What about the soul sisters in the background?

Times Sampled: 65

Overall Rank: #9

Mtume’s Picks: L.L. Cool J – “The Boomin’ System,” Ice Cube – “Jackin’ For Beats,” En Vogue – “Hold On”

 

2. “Funky President (People It’s Bad)” – From Reality (Polydor, 1975)

This one has been chopped up so frequently and so completely, that it’s hard for me to hear it as an actual song. For someone with hip-hop ears, “Funky President” sounds more like a megamix of rap breaks than it sounds like a musical performance by an actual band. How’s that for weird? A sample source that has been sampled so much that it starts to sound like a mix of samples.

Times Sampled: 100

Overall Rank: #5

Mtume’s Picks: Eric B. & Rakim – “Eric B. Is President,” Ice Cube – “Jackin’ For Beats” (again), Das EFX – “They Want EFX”

 

 

1. “Funky Drummer” – From In The Jungle Groove (Polydor, 1985) (Originally issued as a single in 1969)

Number one by far. And, I can say with certainty that the 182 records listed on The-Breaks.com are only the tip of a very large, wide and deep iceberg. Remember, The-Breaks lists only verifiable samples and nearly all of them are from the world of hip-hop.

 

But like the ‘Amen’ break, the break from “Funky Drummer” has become ubiquitous enough that it is no longer always thought of as an actual sample, and its use certainly isn’t contained to hip-hop.

 

These days, the James Brown beat can turn up anywhere: Commercials, pop tunes, movie soundtracks, random NBA dancers’ halftime routines, embarrassingly bad Madonna/Lenny Kravitz records, literally anywhere.

 

The “Funky Drummer” break may have began as a fragment of a song, but it’s become an integral part of the soundscape of the modern world. The thing is, someone had to play that beat. That someone is James Brown’s main man and master funk drummer Clyde Stubblefield. With the possible exception of the ‘Amen’ break’s G.C. Coleman, Stubblefield is probably the most unwittingly prolific session musician in the history of recorded music itself.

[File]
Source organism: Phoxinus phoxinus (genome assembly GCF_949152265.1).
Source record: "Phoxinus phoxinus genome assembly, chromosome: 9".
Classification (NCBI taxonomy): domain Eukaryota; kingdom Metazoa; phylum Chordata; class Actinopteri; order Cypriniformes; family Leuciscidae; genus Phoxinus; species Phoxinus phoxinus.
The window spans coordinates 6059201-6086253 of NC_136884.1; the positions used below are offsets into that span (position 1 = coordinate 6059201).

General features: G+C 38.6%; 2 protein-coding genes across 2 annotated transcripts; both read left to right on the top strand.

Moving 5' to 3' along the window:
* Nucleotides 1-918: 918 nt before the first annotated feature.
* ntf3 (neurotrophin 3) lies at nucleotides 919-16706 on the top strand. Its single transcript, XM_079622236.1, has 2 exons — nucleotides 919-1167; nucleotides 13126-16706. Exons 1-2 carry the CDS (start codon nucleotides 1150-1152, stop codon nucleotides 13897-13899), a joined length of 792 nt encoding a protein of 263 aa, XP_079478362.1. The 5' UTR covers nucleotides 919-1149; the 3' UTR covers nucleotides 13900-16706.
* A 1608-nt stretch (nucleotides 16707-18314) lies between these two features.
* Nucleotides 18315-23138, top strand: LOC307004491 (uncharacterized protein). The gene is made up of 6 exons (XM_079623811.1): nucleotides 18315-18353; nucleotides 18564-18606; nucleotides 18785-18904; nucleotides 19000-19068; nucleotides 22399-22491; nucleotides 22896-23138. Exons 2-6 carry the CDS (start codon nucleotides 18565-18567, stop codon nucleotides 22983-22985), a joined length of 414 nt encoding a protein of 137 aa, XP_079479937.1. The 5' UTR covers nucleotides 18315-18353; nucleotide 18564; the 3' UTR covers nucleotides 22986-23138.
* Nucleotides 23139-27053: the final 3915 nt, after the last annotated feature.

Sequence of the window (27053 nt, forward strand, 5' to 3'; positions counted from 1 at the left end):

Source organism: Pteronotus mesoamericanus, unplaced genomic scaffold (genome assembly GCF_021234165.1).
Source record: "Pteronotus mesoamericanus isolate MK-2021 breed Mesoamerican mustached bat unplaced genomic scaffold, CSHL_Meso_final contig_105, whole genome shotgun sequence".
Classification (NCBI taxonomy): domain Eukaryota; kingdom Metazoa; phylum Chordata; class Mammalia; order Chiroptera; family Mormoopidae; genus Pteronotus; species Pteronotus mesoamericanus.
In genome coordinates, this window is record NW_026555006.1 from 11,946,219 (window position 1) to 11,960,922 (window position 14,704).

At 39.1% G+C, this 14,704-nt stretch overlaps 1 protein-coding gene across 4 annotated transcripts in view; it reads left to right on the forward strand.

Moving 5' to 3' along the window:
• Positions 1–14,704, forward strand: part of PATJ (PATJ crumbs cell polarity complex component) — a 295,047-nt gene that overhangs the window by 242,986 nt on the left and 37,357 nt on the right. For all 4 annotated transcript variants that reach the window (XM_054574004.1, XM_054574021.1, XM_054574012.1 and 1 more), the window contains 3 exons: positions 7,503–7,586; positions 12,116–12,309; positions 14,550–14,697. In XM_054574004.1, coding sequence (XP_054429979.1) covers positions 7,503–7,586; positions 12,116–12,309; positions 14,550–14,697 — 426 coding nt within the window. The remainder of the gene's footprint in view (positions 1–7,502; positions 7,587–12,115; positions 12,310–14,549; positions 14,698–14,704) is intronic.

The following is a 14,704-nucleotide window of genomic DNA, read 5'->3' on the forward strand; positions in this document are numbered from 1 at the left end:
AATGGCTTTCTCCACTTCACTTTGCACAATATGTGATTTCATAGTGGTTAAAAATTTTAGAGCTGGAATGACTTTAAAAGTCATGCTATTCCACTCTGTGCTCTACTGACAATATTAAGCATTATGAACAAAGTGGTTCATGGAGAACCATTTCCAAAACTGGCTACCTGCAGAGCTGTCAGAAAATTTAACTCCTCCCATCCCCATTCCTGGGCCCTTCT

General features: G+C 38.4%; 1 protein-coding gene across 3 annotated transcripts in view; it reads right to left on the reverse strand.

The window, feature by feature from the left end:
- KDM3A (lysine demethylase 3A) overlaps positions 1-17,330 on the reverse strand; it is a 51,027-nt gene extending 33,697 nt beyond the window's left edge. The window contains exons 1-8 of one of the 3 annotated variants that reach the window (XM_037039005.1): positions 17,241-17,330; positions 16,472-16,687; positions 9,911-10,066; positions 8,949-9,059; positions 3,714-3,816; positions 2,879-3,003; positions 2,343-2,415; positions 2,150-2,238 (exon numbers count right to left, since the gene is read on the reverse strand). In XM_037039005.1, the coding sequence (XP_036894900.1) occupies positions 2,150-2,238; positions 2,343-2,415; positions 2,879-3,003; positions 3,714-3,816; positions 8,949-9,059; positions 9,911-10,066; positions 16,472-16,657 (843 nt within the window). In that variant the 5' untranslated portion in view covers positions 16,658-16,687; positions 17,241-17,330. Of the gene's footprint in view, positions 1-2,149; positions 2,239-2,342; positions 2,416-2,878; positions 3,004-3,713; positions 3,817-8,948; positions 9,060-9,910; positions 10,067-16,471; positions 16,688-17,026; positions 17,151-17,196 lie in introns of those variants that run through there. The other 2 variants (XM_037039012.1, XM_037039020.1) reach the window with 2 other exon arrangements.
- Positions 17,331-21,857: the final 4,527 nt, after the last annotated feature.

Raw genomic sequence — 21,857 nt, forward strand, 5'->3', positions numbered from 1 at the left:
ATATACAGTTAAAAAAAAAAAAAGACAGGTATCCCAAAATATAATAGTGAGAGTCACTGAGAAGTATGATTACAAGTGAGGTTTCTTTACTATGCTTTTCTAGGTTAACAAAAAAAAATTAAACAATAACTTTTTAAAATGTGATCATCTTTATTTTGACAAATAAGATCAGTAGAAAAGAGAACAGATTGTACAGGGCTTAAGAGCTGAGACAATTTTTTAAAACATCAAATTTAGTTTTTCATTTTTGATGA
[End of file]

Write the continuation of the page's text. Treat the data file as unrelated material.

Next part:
Times Sampled: 182

Overall Rank: #1

Mtume’s Picks: Run-DMC – “Run’s House,” Ice Cube – “Jackin’ For Beats” (why not?), Sinead O’Connor – “I Am Stretched On Your Grave”

 

When you consider that rap music in its essential form is nothing but vocal rhythms (MCing) layered over drum rhythms (DJing) with no melody or harmony, it shouldn’t be surprising that hip-hop and James Brown would fit so well together.

 

In fact, the Godfather of Hip-Hop himself, DJ Kool Herc has been quoted as saying that if it weren’t for James Brown, there would no such thing as hip-hop. All I can say to that is ‘amen.’ (No pun intended.) This one’s for you, J.B. Rest in Peace!

 

Mtume ya Salaam is a published writer and an expert on contemporary Black music. He lives in New Orleans, USA and can be reached at mtume_s@yahoo.com.

 

Please e-mail comments to comments@thenewblackmagazine.

tayari kwa salaam Says:

 

Hush mah mouff! It’s James Brown!

Little did I know bout how much he meant to hip hop. I mean, I know he is an influence, but to the extent you're reportin here . . . damn!

 

youngblood Says:

Funk is a process; a process changing one’s perception of self in time and space. One of the greatest songs in the history of popular black music is James Brown’s sixties soul classic, ‘Say It Loud, I’m Black And I’m Proud’. Never before had any popular entertainer captured the mood of Black people.

 

It was The Godfather dancing under the white hot and exacting glare of television light. Adorned in black silk papa humped and slid, leaving sweaty images of obsidian Jesus on the back of his shirt and shinning images of Blackness in the national consciousness. They hated James. We loved him. As we raised our voices in song a dark cloud of polution also billowed as hundreds gathered to burn James’ records. Now they love him. And We hate to see mug shots of him on every national news telecast and tabloid; hair laid to the side ‘processed’ like unfortunate strands of genocide. Good song though!